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I am looking for a good way to command my role. My team is about 15 people total, 10 of them are engineers, the rest are managers(!). Here is what happened.

Initially, I was hired as a technical product manager. Shortly after I started, someone else was added to my team for that role. I took on a technical program manager role instead. I performed very well, received a lot of positive feedback. Under my leadership the project moved from the critical state to a green state, it became the most successful project in the department.

Now, 3 other program managers got involved in it for no apparent reason(probably, political issues since this is a large organization) - from outside of the team, reporting to their own orgs. All of us have a similar or identical job description. And, everyone is annoyed because the boundaries are not clear.

My manager is well aware about this mess but his response is to ignore other PMs and keep on doing "my own" thing. He asks me to duplicate the work done by the other PMs - writing status reports, sending feature releases, etc. I think this is wrong because it doesn't bring much value plus our stakeholders will get confused by multiple sources of the same info.

The other day, one of those managers stated that he is driving things from the program management standpoint, referring to a particular task. I told him that my role is no different and I can take on that task, which I was working on already. Later he sent a long email explaining all the details of their charter which is basically my job description as well. My manager(CC'ed) didn't reply and asked me to apologize for my quote because "he didn't hear that guy telling what I heard", meaning that the other PM didn't point out he is a leading PM. I validated that what I heard is what other people heard - with the others who attended.

My question is -- How do I explain to my manager that this is a broken process and I need his support and guidance in establishing my role?

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    Retitled to match your question. I don't think "command my role" is proper English, but I've left it in for now. – Lilienthal Feb 8 '17 at 11:17
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Sounds like you're dealing with institutional overhead. Sounds also like your manager knows this and chucks it up to the cost of doing business.

So just keep on going. Keep on doing your work on time, even though you know it's a little redundant. These other departments probably want one of their guys to give them the report, because they have had bad experiences with outside program managers (like the one you replaced when the project was critical, remember?) and want to be extra sure.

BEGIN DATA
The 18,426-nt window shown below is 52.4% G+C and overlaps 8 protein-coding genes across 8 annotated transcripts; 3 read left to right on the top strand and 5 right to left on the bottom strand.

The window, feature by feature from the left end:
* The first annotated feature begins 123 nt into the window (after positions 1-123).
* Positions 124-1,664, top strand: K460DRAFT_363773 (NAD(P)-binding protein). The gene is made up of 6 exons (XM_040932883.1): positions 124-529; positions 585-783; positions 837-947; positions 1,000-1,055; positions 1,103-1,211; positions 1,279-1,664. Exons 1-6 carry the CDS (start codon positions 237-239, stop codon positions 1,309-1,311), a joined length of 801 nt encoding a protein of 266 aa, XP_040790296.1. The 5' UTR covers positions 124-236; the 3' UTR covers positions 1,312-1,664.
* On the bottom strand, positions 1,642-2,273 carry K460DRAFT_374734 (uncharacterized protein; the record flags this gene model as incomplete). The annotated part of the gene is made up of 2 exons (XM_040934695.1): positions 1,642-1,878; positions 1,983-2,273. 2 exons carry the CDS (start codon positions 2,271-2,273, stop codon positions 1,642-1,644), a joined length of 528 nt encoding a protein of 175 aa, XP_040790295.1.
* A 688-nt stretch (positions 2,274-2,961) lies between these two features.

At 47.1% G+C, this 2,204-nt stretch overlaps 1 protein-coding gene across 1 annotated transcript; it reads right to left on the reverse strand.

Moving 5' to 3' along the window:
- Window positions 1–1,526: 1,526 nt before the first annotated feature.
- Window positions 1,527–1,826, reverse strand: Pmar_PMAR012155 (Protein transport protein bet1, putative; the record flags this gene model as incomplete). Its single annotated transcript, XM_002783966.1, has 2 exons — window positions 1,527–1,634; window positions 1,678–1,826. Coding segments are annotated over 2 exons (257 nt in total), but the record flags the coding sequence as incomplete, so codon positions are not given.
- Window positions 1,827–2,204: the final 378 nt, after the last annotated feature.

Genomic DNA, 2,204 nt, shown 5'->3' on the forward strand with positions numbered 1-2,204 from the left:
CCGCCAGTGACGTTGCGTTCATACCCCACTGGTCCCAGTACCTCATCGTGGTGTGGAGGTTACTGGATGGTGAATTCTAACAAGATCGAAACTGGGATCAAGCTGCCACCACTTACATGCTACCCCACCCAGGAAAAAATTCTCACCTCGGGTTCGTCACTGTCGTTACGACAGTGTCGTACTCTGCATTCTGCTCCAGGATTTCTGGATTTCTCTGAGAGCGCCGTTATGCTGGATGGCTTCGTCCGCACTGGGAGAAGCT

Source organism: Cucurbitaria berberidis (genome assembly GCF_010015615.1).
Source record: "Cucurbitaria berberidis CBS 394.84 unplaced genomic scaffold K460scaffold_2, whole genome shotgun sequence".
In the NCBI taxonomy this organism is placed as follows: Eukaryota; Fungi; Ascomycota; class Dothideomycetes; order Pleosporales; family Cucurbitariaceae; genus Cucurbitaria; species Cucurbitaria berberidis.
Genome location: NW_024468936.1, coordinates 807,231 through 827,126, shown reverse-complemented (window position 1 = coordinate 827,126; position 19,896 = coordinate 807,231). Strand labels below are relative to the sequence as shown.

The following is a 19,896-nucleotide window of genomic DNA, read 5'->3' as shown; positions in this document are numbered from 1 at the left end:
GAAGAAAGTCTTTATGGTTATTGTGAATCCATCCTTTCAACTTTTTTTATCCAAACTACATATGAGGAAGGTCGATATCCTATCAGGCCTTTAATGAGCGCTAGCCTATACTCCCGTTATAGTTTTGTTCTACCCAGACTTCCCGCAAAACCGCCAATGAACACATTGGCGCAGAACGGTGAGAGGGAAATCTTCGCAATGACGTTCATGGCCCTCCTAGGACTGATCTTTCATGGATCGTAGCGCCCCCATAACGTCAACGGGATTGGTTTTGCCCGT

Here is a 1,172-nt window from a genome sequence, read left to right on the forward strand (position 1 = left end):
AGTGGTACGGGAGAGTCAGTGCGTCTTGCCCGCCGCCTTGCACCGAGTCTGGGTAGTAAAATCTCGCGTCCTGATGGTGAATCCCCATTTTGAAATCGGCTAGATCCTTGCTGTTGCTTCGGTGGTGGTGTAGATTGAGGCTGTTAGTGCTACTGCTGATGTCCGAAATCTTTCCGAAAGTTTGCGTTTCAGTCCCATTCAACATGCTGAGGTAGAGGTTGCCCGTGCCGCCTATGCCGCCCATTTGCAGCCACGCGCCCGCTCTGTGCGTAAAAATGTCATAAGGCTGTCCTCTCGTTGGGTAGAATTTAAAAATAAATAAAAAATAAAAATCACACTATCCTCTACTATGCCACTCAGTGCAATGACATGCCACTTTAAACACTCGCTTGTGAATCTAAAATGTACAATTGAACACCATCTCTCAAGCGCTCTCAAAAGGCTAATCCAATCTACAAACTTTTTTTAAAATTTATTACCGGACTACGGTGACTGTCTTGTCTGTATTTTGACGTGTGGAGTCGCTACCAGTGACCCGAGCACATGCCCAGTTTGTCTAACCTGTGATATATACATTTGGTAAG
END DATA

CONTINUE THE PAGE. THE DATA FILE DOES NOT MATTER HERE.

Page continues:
Make sure your paperwork and products of your work are in order, and make sure you still have a copy of your boss telling you to do this.

It's probably not worth fighting this, and you'd end up coming off as annoying or they might decide to eliminate the redundancy and you with it.

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My question is, what is your end goal? What do you want the result to be? You want all the other managers to leave and for you to be the only one left?

If so, then I would just start appealing higher and higher up using an official job description from HR, your contract, etc., but realize that this might put yourself in the line of fire and if you don't "play" the politics game well enough, you might be the one who loses his job or position.

What I would really recommend is to stop fighting it, especially since it sounds like your manager is not interested in fighting this fight for you.

I would check that I'm still doing everything I'm supposed to, just as my manager told me, and that I would make sure I had done it better, and time-permitting, that I had done it first.

I assume that all these things you mention (reports, releases, etc.) are time-stamped and labeled with who had done what, so if and when the time comes to take credit, at least you will have documentation of all that you had done and the time you had done them.

If you are also afraid that someone might ask why you hadn't said anything about duplicating each other's work, then also document the conversation that you had had with your manager about the situation.

Cover your bases.

This being said, it's great that you want to bring more value to your work, but if your manager doesn't care, there isn't usually much that you can do.

Good luck.

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